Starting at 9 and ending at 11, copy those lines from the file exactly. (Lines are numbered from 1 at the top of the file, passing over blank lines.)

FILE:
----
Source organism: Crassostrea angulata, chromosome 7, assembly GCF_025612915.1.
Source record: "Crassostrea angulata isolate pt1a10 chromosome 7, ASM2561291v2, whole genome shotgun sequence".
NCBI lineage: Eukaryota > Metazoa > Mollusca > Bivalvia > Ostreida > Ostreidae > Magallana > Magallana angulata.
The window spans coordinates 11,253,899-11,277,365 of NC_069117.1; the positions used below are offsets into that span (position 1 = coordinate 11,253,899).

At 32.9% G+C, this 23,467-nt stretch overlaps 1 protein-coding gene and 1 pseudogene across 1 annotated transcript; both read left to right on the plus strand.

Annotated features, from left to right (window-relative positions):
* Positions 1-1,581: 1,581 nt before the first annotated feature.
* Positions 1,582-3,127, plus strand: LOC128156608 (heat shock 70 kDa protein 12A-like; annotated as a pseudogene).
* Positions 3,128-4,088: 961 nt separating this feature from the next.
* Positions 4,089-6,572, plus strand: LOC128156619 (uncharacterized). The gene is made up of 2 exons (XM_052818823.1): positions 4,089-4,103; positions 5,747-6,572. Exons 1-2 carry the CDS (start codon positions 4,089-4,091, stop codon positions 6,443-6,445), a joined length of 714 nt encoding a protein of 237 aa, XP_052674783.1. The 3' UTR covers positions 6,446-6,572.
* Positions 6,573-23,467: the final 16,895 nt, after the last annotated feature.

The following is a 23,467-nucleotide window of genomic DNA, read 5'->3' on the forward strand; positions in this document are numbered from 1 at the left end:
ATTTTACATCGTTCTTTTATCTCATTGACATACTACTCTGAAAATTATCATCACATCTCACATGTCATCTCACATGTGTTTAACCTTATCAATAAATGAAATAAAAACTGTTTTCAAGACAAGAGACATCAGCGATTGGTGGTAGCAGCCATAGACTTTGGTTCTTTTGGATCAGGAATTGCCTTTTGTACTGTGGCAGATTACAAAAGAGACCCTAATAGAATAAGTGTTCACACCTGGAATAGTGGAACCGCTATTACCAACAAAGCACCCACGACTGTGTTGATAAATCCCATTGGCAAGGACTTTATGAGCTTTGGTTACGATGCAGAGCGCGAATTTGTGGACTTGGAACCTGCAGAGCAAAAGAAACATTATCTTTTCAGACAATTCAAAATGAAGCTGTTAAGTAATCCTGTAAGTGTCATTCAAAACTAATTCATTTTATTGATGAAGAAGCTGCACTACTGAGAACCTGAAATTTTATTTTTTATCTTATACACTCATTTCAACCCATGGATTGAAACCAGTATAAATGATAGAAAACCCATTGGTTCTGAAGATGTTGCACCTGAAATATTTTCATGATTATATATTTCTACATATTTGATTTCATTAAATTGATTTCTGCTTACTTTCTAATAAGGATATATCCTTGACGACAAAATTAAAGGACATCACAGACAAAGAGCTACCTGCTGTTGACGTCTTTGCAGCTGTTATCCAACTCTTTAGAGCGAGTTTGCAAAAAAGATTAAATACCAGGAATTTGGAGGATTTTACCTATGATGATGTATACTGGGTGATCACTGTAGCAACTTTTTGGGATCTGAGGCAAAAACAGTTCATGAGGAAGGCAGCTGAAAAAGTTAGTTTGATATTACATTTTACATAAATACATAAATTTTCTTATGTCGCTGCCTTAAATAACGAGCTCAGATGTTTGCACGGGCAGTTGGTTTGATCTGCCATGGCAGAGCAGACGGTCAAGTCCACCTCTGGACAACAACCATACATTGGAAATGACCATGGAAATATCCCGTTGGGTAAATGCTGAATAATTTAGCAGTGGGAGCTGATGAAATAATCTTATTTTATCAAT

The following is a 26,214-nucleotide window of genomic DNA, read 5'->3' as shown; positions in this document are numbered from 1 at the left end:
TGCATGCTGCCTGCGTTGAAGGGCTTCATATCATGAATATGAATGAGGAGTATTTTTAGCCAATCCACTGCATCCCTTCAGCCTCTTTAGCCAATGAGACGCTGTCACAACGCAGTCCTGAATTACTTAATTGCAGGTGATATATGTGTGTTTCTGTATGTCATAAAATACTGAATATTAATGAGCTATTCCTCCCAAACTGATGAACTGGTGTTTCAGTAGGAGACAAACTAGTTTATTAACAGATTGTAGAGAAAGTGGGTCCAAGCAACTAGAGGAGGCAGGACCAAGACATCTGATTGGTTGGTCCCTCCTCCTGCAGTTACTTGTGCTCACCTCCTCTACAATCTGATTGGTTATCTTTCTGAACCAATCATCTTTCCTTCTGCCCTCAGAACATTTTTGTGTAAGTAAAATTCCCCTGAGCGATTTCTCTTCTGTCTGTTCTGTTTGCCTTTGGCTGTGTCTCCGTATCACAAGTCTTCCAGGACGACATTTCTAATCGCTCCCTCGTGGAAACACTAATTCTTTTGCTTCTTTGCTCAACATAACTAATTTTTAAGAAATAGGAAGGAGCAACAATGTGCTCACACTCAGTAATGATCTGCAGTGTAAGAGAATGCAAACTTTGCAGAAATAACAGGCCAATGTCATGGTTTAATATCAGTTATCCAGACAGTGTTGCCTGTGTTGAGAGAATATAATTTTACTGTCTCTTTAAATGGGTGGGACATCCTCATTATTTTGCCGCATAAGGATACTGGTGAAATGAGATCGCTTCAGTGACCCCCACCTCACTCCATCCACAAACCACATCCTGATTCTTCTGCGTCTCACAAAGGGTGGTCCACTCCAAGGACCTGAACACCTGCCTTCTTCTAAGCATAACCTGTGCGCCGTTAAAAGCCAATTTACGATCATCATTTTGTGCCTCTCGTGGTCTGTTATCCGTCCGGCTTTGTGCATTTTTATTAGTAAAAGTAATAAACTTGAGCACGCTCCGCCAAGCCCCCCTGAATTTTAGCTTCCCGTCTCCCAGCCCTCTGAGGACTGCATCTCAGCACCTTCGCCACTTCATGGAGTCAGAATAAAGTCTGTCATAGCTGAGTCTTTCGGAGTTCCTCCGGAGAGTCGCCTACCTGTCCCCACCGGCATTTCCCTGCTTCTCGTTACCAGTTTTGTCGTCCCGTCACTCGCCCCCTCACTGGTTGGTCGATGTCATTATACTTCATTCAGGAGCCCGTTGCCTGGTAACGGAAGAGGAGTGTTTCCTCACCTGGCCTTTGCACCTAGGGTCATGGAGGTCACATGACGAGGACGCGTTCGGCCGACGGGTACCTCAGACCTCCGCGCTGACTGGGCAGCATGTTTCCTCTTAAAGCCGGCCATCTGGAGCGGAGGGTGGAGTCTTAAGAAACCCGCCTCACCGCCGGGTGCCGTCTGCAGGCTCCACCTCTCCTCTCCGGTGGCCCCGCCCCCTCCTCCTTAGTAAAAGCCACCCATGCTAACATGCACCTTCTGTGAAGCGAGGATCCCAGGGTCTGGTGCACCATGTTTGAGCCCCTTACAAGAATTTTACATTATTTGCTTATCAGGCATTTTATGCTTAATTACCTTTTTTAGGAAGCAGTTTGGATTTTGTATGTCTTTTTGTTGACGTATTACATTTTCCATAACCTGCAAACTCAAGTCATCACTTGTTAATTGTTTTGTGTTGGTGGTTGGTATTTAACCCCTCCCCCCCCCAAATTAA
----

* Positions 3,128-4,088: 961 nt separating this feature from the next.
* Positions 4,089-6,572, plus strand: LOC128156619 (uncharacterized). The gene is made up of 2 exons (XM_052818823.1): positions 4,089-4,103; positions 5,747-6,572. Exons 1-2 carry the CDS (start codon positions 4,089-4,091, stop codon positions 6,443-6,445), a joined length of 714 nt encoding a protein of 237 aa, XP_052674783.1. The 3' UTR covers positions 6,446-6,572.
* Positions 6,573-23,467: the final 16,895 nt, after the last annotated feature.